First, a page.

So turkey season is upon us and though we don’t have wild turkey up in the Wawang region, this delectable bird is the start of the hunting season ahead and a fantastic reward for a difficult hunt!
- Scout first. Before you can shoot a turkey you have to find one. Before hunt season, drive the back-country roads just after dawn and listen for turkey gobbling. Become aware of creeks, trails, fences and pastures, so that during the hunt, you will know where you are going.
- Wear camouflage, as turkeys have very keen eyesight. Suits, caps, facemasks and gloves are essentials, and don’t forget to wear dark socks. Try to match your colors to the plant life around you.
- Pattern your shotgun. Make a target that looks like a turkey’s head and neck. Practice firing from 25, 40 and 45 yards using different choke and ammunition. You’ll know what to expect when you’re aiming at a real turkey.
- Use a call. A call can be an important part of a successful hunt.
- Take advantage of the landscape. When you are stalking a gobbler, hide behind bushes, trees, rocks, tall grass or anything else that will obscure your approach.
- Choose a location to shoot from that puts you slightly above your target. Make sure that you have a good view of everything around you, including the turkey.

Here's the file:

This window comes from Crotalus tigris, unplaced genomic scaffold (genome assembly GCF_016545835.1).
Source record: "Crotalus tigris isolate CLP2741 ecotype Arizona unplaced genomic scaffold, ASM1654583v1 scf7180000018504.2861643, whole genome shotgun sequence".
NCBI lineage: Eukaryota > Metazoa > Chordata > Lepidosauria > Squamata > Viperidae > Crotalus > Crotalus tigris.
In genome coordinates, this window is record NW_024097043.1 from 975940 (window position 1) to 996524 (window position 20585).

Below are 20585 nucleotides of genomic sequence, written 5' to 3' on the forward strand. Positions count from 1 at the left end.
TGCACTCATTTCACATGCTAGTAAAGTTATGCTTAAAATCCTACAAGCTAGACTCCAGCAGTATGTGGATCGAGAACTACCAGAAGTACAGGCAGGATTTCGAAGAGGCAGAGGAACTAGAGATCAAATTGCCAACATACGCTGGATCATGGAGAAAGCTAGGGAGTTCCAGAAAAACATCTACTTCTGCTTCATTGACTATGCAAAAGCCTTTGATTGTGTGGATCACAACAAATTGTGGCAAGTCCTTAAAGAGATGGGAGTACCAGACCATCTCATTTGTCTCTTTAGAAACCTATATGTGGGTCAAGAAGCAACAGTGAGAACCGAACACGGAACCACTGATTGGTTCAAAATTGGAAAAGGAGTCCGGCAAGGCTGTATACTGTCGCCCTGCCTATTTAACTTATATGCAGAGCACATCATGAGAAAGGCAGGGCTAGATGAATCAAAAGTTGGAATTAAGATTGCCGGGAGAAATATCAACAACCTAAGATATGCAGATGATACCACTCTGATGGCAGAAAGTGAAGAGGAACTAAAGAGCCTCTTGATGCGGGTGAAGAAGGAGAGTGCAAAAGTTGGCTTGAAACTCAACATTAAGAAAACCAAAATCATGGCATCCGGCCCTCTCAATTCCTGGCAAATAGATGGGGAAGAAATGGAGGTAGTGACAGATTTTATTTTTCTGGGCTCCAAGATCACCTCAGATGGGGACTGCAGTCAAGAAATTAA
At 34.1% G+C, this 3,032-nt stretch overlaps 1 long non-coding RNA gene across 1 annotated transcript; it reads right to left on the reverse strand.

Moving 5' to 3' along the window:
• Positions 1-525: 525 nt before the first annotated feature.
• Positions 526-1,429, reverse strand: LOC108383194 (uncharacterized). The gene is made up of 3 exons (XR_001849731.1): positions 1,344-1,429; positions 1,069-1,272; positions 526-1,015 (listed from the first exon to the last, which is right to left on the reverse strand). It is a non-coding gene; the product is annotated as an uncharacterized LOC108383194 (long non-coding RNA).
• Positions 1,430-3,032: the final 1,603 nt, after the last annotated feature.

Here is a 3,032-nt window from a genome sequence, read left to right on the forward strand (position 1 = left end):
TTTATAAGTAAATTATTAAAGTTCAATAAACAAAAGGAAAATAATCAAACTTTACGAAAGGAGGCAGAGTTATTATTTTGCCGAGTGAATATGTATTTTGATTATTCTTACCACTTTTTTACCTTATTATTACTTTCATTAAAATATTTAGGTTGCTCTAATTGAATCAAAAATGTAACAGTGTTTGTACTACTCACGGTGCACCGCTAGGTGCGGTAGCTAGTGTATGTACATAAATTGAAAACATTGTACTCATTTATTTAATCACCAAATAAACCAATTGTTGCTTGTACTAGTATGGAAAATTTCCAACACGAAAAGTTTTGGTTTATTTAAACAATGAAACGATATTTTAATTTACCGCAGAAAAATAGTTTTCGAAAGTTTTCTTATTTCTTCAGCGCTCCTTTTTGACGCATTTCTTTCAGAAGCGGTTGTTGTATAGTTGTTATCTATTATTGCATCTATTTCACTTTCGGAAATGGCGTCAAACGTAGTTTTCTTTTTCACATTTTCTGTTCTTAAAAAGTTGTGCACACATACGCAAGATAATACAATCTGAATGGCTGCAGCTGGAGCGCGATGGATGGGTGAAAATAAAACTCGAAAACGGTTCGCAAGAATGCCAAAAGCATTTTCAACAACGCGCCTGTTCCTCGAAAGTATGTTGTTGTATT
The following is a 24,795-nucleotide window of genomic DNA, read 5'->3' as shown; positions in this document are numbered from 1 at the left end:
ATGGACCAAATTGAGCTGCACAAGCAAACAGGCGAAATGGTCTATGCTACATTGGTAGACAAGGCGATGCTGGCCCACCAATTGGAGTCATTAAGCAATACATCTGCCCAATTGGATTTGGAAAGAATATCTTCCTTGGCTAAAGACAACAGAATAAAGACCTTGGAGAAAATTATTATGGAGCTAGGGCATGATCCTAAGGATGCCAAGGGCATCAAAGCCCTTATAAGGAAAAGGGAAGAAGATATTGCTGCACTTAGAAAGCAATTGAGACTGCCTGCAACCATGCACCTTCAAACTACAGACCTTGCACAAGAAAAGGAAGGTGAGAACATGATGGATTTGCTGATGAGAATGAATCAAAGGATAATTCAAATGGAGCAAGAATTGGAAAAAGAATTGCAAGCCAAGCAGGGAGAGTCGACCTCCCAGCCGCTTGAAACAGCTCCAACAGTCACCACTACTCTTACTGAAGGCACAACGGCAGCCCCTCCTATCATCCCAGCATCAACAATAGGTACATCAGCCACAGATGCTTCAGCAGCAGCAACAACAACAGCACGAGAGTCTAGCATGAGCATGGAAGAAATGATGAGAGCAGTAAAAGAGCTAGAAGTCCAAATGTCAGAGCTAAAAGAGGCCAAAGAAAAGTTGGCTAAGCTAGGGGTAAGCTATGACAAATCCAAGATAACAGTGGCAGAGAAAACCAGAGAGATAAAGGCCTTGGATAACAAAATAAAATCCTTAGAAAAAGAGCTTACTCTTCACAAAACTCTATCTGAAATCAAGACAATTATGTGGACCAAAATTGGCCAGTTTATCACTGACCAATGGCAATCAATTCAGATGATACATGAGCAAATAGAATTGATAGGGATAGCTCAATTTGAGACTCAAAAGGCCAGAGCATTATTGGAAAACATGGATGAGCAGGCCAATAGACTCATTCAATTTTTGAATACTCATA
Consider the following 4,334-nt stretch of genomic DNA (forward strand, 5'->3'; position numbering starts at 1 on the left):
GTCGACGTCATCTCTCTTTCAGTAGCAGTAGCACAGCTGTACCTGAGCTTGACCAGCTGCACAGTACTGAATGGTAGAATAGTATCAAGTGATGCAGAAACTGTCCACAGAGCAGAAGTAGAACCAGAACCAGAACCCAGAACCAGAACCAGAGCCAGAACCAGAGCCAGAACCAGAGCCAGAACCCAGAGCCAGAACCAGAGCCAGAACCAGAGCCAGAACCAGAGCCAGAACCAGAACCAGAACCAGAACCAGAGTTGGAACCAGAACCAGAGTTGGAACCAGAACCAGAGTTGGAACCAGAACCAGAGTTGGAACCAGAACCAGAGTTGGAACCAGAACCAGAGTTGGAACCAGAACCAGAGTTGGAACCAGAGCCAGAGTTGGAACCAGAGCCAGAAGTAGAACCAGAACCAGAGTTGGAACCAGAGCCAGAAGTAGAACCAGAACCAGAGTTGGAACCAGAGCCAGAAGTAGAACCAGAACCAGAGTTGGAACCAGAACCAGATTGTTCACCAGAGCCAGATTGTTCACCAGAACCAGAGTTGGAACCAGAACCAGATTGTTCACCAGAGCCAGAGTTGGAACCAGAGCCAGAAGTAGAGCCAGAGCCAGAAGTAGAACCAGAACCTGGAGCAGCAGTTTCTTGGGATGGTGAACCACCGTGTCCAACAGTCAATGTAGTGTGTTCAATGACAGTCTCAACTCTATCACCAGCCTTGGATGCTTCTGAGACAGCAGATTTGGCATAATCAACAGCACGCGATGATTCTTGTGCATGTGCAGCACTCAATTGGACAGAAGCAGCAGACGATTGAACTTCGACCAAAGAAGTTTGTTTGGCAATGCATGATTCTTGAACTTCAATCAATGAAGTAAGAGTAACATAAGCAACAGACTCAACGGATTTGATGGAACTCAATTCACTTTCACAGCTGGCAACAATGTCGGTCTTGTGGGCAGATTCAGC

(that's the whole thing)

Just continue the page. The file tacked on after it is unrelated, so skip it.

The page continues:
- Wait until the turkey is within 40 yards of you. Take aim at the area between his head and neck and fire. Strive for a perfect, one-shot kill.
- Check out “Practical Turkey Hunting Strategies: How to Hunt Effectively Under Any Conditions,” by Ray Eye at Amazon (see Resources below).
Here’s a couple of pointers from Stephen Ward:
Typically at dawn, sometimes mid day and then again right before sunset, a gobbler will go to the creek to drink, then work his way back up the hillsides feeding… they sometimes have a favorite spot to drink from that affords them easier access…. find that spot and you can score. Also, a gobbler will often gobble as he gets to his roost for the night at 7 pm or so; if you hear that, then you have an idea of where to set up the next morning down below that point and a creek”
Follow our FISHING BLOG